Text and Formatting
- English only.
- Prose only, no poetry or lyrics.
- Use proper spelling, grammar, and syntax.
- Your piece must be between 250-350 words (you can use this website to see your wordcount).
- Use two paragraph breaks between each paragraph so that they have a proper space between them (press “enter” or “return” twice).
- Include a submission title and an author name (doesn’t have to be your real name). Do not include any additional symbols or flourishes in this part of your submission. Format them exactly as you see in this example, or your submission may not be eligible: Example Submission.
- No additional text styling (such as italics or bold text). Do not use asterisks, hyphens, or any other symbol to indicate whether text should be bold, italic, or styled in any other way. CAPS are okay, though.
What to Submit
- Keep submissions “safe-for-work”; be sparing with sexuality, violence, and profanity.
- Try to focus on making your submission a single meaningful moment rather than an entire story.
- Write something brand new; no re-submitting past entries or pieces written for other purposes
- No fan fiction whatsoever. Take inspiration from whatever you’d like, but be transformative and creative with it. By submitting, you also agree that your piece does not infringe on any existing copyrights or trademarks, and you have full license to use it.
- Submissions must be self-contained (everything essential to understanding the piece is contained within the context of the piece itself—no mandatory reading outside the piece required. e.g., if you want to write two different pieces in the same setting or larger narrative, you cannot rely on information from one piece to fill in for the other—they must both give that context independently).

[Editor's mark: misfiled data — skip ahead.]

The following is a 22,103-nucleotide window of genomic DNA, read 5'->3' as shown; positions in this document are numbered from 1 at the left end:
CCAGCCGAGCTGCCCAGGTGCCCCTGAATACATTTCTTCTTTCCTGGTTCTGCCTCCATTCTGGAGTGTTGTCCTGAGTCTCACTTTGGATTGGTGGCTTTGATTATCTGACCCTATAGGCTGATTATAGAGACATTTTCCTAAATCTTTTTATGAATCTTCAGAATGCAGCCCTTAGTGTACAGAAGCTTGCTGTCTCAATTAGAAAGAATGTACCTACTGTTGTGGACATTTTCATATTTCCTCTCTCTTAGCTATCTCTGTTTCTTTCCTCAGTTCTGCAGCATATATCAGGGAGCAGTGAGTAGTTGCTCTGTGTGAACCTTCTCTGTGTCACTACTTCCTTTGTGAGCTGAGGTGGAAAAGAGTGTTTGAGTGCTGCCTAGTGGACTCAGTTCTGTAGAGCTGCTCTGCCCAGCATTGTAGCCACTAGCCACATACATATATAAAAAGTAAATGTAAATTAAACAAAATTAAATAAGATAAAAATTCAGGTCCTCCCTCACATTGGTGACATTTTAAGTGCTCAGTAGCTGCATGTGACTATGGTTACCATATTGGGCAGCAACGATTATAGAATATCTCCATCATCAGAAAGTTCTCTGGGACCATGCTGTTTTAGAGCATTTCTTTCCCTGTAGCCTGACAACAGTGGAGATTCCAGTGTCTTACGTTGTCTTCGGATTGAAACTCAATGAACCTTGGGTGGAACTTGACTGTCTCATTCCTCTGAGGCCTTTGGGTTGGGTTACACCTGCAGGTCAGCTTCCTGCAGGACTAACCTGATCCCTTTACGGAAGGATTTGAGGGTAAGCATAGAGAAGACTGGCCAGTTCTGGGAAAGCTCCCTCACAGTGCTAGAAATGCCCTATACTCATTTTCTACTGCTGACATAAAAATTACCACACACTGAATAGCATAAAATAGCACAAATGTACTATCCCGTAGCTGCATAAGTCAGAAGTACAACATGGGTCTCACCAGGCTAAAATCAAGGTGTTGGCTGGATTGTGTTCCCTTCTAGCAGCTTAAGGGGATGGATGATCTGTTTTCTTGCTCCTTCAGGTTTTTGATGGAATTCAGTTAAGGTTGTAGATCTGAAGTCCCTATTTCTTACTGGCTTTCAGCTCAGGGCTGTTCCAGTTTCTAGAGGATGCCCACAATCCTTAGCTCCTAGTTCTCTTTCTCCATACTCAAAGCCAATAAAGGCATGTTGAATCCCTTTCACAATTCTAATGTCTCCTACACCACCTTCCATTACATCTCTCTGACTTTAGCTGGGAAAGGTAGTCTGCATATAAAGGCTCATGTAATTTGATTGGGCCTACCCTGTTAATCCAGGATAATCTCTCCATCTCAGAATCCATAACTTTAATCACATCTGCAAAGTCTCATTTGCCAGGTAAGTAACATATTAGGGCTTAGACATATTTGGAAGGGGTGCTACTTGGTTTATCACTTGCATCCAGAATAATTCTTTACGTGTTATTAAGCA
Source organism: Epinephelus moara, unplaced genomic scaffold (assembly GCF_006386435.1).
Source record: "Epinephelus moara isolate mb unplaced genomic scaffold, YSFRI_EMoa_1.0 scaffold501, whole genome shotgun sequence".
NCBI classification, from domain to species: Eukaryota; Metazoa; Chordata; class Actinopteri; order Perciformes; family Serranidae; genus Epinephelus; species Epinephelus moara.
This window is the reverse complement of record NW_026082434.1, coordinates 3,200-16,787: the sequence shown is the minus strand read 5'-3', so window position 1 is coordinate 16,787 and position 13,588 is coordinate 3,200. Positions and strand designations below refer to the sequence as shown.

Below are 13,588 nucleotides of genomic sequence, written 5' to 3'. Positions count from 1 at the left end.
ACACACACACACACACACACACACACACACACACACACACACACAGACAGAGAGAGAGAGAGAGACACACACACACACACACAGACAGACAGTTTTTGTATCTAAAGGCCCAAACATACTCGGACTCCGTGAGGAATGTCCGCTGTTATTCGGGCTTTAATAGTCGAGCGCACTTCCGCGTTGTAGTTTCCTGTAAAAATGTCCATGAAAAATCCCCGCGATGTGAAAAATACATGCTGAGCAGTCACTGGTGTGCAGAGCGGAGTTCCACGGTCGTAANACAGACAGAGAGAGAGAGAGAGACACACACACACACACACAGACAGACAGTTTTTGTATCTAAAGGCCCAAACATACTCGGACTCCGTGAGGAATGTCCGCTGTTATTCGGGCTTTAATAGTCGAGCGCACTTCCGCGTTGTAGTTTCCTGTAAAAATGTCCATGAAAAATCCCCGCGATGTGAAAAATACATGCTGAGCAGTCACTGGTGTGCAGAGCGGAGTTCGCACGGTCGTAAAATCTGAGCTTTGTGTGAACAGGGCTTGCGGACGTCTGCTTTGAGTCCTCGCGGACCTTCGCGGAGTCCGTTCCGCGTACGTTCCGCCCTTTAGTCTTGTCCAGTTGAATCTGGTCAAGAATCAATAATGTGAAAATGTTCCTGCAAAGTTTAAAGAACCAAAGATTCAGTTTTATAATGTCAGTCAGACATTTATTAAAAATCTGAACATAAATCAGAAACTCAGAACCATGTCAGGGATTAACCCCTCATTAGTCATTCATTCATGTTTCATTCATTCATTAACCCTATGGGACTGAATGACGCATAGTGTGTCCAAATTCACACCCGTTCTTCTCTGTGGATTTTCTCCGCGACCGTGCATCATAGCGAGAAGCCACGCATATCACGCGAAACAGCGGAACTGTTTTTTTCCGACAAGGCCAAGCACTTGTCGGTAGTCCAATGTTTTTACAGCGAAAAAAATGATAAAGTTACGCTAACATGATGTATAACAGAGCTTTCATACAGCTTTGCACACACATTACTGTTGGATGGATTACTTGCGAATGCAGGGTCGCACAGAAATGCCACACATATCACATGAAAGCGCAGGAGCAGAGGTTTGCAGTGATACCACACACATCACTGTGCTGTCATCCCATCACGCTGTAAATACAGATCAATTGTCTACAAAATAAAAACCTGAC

- One submission per participant.
- Submit your entry in a comment on this post.
- Submissions close at 12:00pm CST each Friday.
- You must like and leave a review on two other submissions to be eligible. Your reviews must be at least 50 words long, and must be left directly on the submission you are reviewing, not on another comment. If you’re submitting to the private post, feel free to leave these reviews on either the private or the public post. The two submissions you like need not be the same as the submissions you review.
- Be constructive and uplifting. These submissions are not for a professional market, and shouldn’t be treated as such. We do this, first and foremost, for the joy of the craft. Help other writers to feel like their work is valuable, and be considerate and gentle with critique when you offer it. Authors who leave particularly abrasive or disheartening remarks on this post will be disqualified from selection for readings.
- Use the same e-mail for your posts, reviews, and likes, or you may be rendered ineligible (you may change your username or author name between posts without problem, however).
- You may submit to either or both the public/private groups if you have access, but if you decide to submit to both, only the private group submission will be eligible.
- Understand that by submitting here, you are giving us permission to read your submission aloud live on stream and upload public, archived recordings of said stream to our social media platforms. You will always be credited, but only by the author name you supply as per these rules. No other links or attributions are guaranteed.
Comments on this post that aren’t submissions will be deleted, except for replies/reviews left on existing submissions.